No one did a throat-slash gesture (that was us: Phil Esposito, 1972), kicked an opposing player (that was them), took out the other team's best forward (us again), started a bench-clearing brawl to get the other team kicked out of a tournament (them), or told the winning team it couldn't keep its championship trophy (ya, that was us).
It was just a sports event.
But not to Pravda, which, on the eve of the game, ripped Canada a new one. Cathal Kelly of the Toronto Star gets credit for the find: a piece by Timothy Bancroft-Hinchey called, wait for it, "Vancouver: Mutton Dressed As Lamb."
We all know Canada has problems with the future lines drawn on Arctic maps and we all know Canada lives in the shadow of its larger neighbour to the south. The abject cruelty shown by Canadian soldiers in international conflicts is scantily referred to, as indeed is the utter incapacity of this [country] to host a major international event, due to its inferiority complex, born of a trauma being the skinny and weakling bro to a beefy United States and a colonial outpost to the United Kingdom, whose Queen smiles happily from Canadian postage stamps.
Maybe it is this which makes the Canadians so … retentive, or cowardly. So it is not exactly a huge surprise to have international skating experts from the four corners of the Earth criticising the decision to award the Men’s figure skating Gold medal to the US athlete Evan [Lysacek] over the reigning Olympic Champion Evgeny Plushenko, whose superior performance was inexplicably ignored.
Whhaaaaaa? Anyone who can find a tie between an undeserved and unproved attack on Canada's military and the results of men's figure skating, please share whatever you've been taking with the group.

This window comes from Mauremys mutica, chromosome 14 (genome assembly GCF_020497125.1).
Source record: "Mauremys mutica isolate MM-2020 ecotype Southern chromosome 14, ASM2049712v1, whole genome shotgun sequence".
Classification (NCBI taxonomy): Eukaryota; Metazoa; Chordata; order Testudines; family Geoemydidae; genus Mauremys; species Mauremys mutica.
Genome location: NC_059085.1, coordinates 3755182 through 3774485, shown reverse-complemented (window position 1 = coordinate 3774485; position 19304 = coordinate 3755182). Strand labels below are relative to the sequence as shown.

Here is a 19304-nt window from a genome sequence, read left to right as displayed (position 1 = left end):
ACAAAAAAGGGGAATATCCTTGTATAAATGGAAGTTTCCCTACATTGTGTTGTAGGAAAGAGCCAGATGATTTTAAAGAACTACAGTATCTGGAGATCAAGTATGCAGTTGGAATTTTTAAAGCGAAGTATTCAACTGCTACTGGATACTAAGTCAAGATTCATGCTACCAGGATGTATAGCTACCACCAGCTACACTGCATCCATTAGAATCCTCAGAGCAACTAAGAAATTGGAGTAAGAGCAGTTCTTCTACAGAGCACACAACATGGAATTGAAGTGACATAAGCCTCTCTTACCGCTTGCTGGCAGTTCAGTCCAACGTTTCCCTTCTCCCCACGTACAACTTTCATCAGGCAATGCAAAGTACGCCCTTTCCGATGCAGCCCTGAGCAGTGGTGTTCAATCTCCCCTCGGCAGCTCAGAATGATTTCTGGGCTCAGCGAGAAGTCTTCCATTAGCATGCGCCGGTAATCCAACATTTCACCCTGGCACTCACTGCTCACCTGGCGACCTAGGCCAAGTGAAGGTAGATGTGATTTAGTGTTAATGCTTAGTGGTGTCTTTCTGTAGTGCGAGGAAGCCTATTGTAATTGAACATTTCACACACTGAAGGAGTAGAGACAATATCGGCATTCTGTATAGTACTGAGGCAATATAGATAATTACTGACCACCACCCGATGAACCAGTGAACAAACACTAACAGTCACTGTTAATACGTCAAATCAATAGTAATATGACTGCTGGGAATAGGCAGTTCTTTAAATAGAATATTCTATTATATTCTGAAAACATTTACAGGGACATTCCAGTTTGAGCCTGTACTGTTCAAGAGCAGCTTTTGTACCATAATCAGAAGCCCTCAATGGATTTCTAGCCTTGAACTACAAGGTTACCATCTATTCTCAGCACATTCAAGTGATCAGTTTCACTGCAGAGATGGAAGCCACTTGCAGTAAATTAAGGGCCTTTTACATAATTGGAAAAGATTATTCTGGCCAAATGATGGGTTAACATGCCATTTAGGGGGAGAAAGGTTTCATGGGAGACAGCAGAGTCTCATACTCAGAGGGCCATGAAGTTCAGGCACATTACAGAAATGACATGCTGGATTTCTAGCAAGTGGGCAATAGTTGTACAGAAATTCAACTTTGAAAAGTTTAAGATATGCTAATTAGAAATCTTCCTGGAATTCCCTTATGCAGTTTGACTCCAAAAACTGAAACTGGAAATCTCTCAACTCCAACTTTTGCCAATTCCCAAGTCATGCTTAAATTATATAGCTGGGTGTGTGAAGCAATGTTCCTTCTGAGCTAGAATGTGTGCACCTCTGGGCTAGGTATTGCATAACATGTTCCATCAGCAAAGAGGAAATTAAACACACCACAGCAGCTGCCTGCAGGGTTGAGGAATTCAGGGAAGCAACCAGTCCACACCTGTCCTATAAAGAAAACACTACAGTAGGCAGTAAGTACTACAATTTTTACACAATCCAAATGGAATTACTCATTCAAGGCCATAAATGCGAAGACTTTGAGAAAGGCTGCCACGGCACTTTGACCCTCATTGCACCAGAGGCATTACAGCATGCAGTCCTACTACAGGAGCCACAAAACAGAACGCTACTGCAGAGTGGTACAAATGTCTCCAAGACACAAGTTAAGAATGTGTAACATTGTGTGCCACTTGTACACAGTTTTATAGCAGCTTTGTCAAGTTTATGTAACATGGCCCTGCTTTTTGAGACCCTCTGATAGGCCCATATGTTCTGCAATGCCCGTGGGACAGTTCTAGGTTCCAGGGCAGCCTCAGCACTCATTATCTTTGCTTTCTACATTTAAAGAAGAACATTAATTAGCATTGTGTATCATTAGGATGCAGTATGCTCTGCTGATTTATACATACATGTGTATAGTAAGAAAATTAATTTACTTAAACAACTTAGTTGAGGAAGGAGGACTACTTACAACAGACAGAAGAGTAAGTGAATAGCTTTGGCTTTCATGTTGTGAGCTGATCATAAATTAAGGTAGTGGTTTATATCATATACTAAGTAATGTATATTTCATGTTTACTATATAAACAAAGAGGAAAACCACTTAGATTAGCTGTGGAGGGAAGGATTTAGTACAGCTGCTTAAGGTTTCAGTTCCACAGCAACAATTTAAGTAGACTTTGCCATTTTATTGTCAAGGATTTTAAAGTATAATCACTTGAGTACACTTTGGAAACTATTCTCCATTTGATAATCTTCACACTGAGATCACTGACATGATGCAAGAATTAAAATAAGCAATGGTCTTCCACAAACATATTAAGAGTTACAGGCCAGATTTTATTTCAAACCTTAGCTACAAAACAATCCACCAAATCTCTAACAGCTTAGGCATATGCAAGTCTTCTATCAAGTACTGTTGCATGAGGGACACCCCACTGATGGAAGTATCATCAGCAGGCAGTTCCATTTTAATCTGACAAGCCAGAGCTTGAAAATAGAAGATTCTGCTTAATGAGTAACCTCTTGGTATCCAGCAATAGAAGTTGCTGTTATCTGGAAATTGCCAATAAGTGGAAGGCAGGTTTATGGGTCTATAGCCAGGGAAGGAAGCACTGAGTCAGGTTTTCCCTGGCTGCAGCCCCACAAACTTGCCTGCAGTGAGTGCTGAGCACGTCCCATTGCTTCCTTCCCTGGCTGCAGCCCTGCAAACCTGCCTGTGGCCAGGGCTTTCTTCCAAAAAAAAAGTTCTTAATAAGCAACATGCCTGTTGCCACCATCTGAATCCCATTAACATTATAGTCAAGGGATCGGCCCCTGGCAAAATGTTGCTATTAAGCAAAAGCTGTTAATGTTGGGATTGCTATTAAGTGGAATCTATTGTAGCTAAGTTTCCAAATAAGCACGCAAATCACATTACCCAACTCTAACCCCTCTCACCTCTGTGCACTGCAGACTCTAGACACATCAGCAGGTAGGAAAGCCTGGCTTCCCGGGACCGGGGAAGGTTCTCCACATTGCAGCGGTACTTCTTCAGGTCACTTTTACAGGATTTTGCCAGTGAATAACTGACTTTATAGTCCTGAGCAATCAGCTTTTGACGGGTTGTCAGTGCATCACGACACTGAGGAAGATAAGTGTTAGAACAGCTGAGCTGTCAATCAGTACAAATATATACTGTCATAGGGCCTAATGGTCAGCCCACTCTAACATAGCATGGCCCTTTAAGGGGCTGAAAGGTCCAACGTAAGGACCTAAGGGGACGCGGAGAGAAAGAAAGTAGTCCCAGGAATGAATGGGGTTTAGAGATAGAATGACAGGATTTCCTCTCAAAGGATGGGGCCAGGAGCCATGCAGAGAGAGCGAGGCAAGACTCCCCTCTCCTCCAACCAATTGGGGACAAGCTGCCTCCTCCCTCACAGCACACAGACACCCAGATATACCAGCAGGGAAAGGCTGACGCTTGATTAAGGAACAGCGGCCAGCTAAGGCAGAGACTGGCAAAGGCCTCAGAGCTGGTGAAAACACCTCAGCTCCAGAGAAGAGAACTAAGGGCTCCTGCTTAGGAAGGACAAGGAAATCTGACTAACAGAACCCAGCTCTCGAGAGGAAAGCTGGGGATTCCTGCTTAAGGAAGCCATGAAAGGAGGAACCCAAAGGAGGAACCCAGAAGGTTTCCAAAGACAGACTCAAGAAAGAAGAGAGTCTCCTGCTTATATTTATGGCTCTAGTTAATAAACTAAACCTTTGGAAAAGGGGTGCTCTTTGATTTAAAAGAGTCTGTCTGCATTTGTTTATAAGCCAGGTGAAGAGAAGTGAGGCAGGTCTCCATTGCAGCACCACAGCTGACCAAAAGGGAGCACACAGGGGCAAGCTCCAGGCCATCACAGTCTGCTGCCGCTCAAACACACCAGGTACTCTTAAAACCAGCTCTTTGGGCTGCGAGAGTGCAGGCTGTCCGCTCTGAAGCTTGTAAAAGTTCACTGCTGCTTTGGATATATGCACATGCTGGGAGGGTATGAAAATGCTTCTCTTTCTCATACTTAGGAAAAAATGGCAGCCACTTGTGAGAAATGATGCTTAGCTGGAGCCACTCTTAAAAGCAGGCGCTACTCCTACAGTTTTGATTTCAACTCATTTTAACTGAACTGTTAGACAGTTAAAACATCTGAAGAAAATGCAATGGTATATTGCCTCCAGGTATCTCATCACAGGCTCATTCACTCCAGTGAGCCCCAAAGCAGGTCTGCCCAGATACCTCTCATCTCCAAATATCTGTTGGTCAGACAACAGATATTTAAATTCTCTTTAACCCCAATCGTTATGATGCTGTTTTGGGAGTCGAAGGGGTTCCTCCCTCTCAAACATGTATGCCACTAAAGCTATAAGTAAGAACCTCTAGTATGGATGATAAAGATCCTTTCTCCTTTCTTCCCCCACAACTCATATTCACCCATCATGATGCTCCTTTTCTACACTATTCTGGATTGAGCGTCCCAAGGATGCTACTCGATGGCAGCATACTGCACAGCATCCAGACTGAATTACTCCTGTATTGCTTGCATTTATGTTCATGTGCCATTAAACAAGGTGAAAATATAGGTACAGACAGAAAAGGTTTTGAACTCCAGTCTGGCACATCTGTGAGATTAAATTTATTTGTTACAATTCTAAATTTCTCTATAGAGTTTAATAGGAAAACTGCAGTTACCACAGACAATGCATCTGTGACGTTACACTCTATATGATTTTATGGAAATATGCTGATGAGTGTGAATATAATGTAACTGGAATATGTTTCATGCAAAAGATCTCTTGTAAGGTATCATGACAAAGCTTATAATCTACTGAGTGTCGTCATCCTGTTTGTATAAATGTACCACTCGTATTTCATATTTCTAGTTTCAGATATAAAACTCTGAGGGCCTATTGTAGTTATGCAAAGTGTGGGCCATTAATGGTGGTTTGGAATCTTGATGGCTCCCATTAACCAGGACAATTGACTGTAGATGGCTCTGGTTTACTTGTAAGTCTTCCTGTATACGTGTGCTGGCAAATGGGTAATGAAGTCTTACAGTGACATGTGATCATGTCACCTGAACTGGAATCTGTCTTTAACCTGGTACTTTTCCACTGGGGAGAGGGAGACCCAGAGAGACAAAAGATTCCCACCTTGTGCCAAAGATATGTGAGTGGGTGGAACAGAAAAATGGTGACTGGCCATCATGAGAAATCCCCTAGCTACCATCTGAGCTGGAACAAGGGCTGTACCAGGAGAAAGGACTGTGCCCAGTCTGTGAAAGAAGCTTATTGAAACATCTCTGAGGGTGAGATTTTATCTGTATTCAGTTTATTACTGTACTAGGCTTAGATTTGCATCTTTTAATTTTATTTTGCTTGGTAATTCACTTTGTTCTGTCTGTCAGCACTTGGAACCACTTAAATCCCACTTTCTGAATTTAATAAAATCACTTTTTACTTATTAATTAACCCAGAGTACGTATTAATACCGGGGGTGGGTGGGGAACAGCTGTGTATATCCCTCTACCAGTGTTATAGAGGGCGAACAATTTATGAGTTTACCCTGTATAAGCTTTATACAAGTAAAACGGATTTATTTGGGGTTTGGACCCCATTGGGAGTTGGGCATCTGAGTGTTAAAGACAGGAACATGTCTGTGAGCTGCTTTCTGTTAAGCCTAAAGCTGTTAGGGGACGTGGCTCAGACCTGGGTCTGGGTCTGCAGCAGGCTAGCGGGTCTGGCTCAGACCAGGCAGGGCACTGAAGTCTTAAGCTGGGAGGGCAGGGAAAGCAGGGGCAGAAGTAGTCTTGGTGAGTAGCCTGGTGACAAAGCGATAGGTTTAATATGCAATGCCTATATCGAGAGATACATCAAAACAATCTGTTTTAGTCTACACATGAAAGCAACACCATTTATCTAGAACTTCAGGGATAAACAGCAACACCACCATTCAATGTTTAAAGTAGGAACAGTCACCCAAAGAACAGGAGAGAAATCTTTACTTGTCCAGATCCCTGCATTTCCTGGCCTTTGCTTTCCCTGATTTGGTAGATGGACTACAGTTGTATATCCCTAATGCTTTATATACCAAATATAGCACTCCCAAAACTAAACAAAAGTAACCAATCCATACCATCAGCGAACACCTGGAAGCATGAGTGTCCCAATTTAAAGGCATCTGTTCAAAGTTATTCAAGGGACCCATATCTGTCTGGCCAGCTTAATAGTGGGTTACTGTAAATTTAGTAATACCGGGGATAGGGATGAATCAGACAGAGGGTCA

The Times of London noted Russia is raring for 2014, when it will host the Games in Sochi, and "the volume is on full." Meanwhile, Russia is having a hard time handling its hard fall from the top, the Christian Science Monitor reports.
As of Thursday, Russia stood in fifth place overall, with 13 medals, three of them gold. That puts it far behind the front-running US, which has garnered 28 medals, including seven golds. ...
"Political meaning is seen in the Olympics, and now it looks like we are failing in the world arena," says Mikhail Delyagin, an expert with the independent Institute of Globalization in Moscow. "It seems like, in Russia, they shout from every rooftop that (prime minister Vladimir) Putin's plan is a plan for victory. But what do we see? All the boasts about our team proved to be empty words."
It's not working out for their team, so it's time to make fun of someone else because their bias wasn't confirmed. It's like an entire nation that fits the stereotypes of Boston sports fans, but with more alcohol consumption. The hockey humiliation — imagine the USSR blowing out Canada 8-1 in the 1981 Canada Cup final — must have put the lid right on the jar.
Anyway, needless to say, Bancroft-Hinchey was out of bounds to slag Canada's military. Canadians might get high or low about Olympic results, but they don't put political meaning on it. Before these Games, Alex Ovechkin's popularity was neck-and-neck with Sidney Crosby's. It's doubtful Americans think winning 28 medals will lead to the affordable health care or stable banking system that (cough) exists in Canada.
Memo to Pravda: The Cold War ended. Russia lost. Just like that hockey game.
Not sorry for going there.